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Partially closed gas valve
edited December 2016 in Thermostats and Controls
Hi Guys, I have a situation where the peerless steam boiler is lit with an igniter. A call for heat will call the igniter on which instantly lights the pilot and then calls the gas valve to open. Everything seems fine. Except that after a few minutes, the flame reduces to just about a half inch over the burners and the igniter starts trying to light the already lit pilot. I was just wondering where I should start looking for the faulty component? I feel that the problem lies within the igniter control box. Either the box or the flame sensor. I'm slow to blame the gas valve or the transformer. I would love to know what you all think. I will try to attach a few pictures.
Good point Zman. I suppose that if the voltage fluctuates, it would indicate that the gas valve is responding to the different input voltages and that the problem lies elsewhere.0
That control is a Johnson Controls G60 module, I assume the gas valve is a Johnson Valve?
The system works this way on a call for heat the control receives 24 volts and internally the Pilot solenoid is energized. At the same time the spark is energized and the spark lights the pilot. The pilot proves by generating sufficient microamps back to the G60 control. That will then send 24 volts to the main valve solenoid and the spark should shut off. You want to check those points for 24 volts and check your microamps.
The microamps should be between 2 to 10 and normal is around 3 to 5. Pull the pilot and clean the flame sensor if the microamps are low. A picture of the gas valve would help.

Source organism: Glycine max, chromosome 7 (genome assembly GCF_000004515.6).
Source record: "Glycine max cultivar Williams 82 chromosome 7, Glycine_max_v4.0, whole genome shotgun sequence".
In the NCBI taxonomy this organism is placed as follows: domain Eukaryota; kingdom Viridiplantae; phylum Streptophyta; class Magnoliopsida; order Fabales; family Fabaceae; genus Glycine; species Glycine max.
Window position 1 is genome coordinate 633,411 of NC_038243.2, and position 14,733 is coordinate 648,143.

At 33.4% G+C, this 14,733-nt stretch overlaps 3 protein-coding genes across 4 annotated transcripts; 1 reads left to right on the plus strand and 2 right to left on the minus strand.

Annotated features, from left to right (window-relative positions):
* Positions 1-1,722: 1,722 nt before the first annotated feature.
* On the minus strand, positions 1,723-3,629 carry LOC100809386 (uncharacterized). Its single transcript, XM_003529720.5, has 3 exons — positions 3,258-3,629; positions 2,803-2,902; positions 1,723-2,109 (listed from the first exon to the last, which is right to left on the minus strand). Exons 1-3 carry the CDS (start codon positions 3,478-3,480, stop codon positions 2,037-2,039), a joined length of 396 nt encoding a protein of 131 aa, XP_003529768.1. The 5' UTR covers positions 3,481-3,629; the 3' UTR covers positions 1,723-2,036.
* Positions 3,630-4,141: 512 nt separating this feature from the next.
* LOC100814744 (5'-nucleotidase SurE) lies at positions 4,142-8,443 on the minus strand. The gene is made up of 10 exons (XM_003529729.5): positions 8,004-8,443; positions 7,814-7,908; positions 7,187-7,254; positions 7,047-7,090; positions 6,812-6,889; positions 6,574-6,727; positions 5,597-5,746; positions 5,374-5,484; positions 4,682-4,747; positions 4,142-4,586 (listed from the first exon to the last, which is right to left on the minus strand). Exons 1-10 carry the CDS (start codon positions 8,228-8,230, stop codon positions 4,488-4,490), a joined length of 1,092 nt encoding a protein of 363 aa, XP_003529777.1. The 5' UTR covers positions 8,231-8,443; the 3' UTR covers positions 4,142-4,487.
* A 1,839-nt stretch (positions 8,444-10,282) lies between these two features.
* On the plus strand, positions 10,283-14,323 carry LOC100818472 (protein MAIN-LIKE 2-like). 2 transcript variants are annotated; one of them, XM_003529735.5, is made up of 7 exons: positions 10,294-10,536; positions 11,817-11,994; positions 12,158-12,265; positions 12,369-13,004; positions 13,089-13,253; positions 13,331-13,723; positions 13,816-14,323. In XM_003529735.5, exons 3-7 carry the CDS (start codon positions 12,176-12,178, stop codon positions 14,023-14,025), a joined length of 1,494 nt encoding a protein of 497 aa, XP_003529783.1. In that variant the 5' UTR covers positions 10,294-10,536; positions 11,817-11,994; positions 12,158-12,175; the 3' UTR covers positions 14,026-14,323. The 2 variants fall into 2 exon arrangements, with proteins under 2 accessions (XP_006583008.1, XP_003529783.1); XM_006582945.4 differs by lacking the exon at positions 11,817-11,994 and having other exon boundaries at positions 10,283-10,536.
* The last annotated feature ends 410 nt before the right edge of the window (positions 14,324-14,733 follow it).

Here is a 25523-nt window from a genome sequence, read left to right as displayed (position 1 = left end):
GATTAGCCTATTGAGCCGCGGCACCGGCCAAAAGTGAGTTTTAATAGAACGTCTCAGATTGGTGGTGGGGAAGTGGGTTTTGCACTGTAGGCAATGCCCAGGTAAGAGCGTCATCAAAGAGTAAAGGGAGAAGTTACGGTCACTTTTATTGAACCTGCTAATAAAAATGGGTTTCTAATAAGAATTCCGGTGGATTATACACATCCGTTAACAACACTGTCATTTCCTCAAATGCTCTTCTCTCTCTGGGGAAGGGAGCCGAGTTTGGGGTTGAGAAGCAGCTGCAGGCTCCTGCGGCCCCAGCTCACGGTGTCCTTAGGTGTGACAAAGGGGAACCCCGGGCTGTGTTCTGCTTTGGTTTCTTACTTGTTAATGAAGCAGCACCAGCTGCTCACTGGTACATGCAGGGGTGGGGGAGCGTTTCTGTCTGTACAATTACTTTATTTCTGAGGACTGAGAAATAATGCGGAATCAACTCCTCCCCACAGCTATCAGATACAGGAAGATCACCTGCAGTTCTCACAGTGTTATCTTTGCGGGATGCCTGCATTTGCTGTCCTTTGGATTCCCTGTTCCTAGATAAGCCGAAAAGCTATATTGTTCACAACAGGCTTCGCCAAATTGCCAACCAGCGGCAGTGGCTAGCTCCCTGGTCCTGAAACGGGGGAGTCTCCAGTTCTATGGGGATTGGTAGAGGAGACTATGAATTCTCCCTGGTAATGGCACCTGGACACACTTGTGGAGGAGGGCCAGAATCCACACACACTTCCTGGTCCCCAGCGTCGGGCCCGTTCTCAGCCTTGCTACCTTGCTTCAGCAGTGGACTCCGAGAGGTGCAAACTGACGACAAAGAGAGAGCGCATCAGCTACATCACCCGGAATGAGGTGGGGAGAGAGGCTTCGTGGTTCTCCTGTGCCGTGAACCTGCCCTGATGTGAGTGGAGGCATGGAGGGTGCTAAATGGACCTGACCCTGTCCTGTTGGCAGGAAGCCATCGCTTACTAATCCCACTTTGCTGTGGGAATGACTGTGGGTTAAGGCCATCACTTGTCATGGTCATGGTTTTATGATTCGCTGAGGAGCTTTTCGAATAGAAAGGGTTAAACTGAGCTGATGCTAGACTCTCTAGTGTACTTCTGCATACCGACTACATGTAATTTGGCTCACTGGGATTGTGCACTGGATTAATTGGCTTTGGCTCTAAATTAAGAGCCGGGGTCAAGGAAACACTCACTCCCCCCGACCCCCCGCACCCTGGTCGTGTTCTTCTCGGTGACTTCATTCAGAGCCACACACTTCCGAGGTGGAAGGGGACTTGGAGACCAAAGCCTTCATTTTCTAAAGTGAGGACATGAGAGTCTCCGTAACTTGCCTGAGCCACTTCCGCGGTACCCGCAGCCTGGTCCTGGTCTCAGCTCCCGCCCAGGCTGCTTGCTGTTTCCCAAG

I would also during the entire firing sequence check gas pressure on the inlet and outlet side of the gas valve. According to the rating plate the outlet pressure from the gas valve should be 3.5" W.C.1
Thanks Tim. I'll take a picture of the gas valve this evening. Just to be clear that I understand. Is it the module that energizes the pilot solenoid and then, after the pilot proves, the main solenoid? And is it at those points on the module that I need to check for 24 volts?0
Yes the gas valve is energized from the module. Check to make sure the module is putting out 24 from PV and MV terminals and then make sure you have 24 at the valve for both. If the voltage drops off at any time then go back to the transformer and see if it drops off at the transformer. If it does then stop the call for heat and check the secondary of the transformer. If the voltage is good and it was dropping with a load then disconnect the gas valve and check it. If it is the same as across the transformer then the gas valve is the problem. It is what we call a load no load check.0
Thank you Tim, I really appreciate the access to your expertise and your taking the time. If I may, just one more review and I think I'll be ready to take it on Without disconnecting anything yet, and with a call for heat, I'm going to check the PV(yellow wire terminal 1 in picture?) and MV (red wire terminal 3 in picture?)terminals at the module for 24 volts. Then I check these same wires at their gas valve PV and MV terminals. If the voltage drops at either location, I go to the transformer to check if the voltage drops there. If it does, I shut off the call for heat and check the transformer. If no drop is found, then I disconnect the(both PV and MV) terminals from the gas valve, have the thermostat call for heat and check for a voltage drop again at the disconnected wire ends. If none is found, it's the gas valve. Do I have it?0